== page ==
CLEVELAND, OHIO — A Marco Rubio ally phoned thousands of Ohioans Saturday morning with a strange message: If you support Rubio, then vote for John Kasich.
“This is Phil Plummer, a Marco Rubio official delegate, supporter, sheriff of Montgomery County Ohio and Republican Party chairman,” the robocall begins. “Marco Rubio today has asked all supporters to vote for Governor John Kasich in Ohio. Yes, Senator Marco Rubio has asked us to vote for John Kasich.”
“Why?” he continues. “John Kasich turned Ohio’s largest budget deficit in history into a surplus, cut taxes by $5 billion leading to over 415,000 new jobs, even bringing jobs back from Mexico and China. In my community, it has already made a difference every day. Let’s win one for the Buckeye state. Please join me, an official Marco Rubio delegate, in voting for John Kasich for president this Tuesday.”
The message is paid for by Kasich’s super PAC, but it’s part of a strategy that Rubio approves of. The senator wants his Ohio supporters to vote for Kasich as part of a last-ditch strategy to beat back Donald Trump. Other than Trump, Kasich is the only candidate with a shot at winning Ohio’s 66 delegates in a winner-take-all primary on Tuesday, and so Rubio wants his supporters to help the governor to do just that. Rubio’s team wants Kasich’s Florida supporters to return the favor, throwing in with him in the hopes of upsetting Trump in Florida’s 99-delegate primary. The ultimate goal: denying Trump the delegates he’d need to win the nomination outright, and then snatching it away from the billionaire mogul at this summer’s GOP convention.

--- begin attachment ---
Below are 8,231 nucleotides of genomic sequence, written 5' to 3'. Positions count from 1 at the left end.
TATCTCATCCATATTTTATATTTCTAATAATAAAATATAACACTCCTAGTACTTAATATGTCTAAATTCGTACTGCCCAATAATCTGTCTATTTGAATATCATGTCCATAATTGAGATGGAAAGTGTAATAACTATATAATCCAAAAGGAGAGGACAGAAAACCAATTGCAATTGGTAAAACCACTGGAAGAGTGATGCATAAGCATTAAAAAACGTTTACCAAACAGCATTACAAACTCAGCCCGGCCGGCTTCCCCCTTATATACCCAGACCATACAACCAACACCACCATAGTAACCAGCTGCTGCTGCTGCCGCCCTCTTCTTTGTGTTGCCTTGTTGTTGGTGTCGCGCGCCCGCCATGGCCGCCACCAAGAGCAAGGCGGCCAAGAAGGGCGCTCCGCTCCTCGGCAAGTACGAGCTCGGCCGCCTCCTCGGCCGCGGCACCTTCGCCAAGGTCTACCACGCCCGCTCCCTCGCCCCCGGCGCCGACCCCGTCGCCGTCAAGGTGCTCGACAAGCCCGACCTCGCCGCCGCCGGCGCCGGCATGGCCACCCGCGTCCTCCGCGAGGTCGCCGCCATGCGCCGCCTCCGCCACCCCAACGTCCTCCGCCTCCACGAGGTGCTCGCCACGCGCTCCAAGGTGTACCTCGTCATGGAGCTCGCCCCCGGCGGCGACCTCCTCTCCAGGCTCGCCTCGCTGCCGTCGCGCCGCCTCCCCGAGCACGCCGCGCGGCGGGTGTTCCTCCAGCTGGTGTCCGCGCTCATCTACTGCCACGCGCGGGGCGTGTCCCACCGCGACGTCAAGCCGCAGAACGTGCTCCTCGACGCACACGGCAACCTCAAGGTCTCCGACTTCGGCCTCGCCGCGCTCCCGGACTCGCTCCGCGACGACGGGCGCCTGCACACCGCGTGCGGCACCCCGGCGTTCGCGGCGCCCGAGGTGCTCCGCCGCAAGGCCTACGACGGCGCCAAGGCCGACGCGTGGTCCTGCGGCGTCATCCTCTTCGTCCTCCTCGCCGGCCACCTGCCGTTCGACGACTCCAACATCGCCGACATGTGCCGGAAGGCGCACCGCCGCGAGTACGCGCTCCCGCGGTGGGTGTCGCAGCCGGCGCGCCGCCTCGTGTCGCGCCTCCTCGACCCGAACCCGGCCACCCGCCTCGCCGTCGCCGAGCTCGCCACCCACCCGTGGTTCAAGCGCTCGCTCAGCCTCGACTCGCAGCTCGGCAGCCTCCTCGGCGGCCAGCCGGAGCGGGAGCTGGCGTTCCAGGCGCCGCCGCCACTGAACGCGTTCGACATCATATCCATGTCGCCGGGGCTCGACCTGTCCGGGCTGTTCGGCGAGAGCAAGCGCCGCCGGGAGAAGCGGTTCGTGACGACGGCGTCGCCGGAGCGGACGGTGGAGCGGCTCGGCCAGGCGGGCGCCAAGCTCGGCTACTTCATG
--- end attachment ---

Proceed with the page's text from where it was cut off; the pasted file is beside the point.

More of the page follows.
But for many of Rubio’s other rabid supporters here, the whiplash of pulling the lever for a rival – especially one they know intimately from his 18 years as an Ohio Congressman and five years in the governor’s mansion – is a difficult pill to swallow. And for others, it’s downright impossible.
Barbara Amper, a diehard supporter of Marco Rubio who wants to represent him as a delegate at July’s national convention in this northeast Ohio city, has already cast her ballot early for the senator. Delegates like Linda Smigel of Westlake and Kelly Ilagan of Columbus also told POLITICO they were so eager to back their guy that they submitted early ballots for Rubio days before his tactical call to vote for Kasich. They’re among the 84,000 Republicans that already cast votes in the primary as of March 4.
Now, just three days until the state casts ballots in a crucial presidential primary, Amper is begging neighbors, friends and family to vote for John Kasich.
“Is it gonna work? I don’t know,” said Amper. “I will tell you that I do not want to see Donald Trump in the White House.”
Even more Rubio delegates weren’t sure they could bring themselves to vote for Kasich at all, Rubio’s advice notwithstanding. Kasich, they noted, hadn’t returned Rubio’s favor and encouraged his Florida backers to vote for Rubio.
“If Governor Kasich were to make a reciprocal request of his supporters in Florida to vote for Senator Rubio, I would vote for the Governor in Ohio,” said Anthony Ciriaco, a Columbus attorney and prospective Rubio delegate. “However, if Governor Kasich does not make such a request of his supporters, I will vote for Senator Rubio in Ohio. Although I have supported Governor Kasich in many elections … I do not believe he is the best Republican running for president.”
Kasich going to bat for Rubio in Florida looks unlikely. The Associated Press reported Thursday that Kasich spokesman Rob Nichols said the governor is “going to win Ohio without [Rubio’s] help” and that Rubio would lose Florida “without ours.”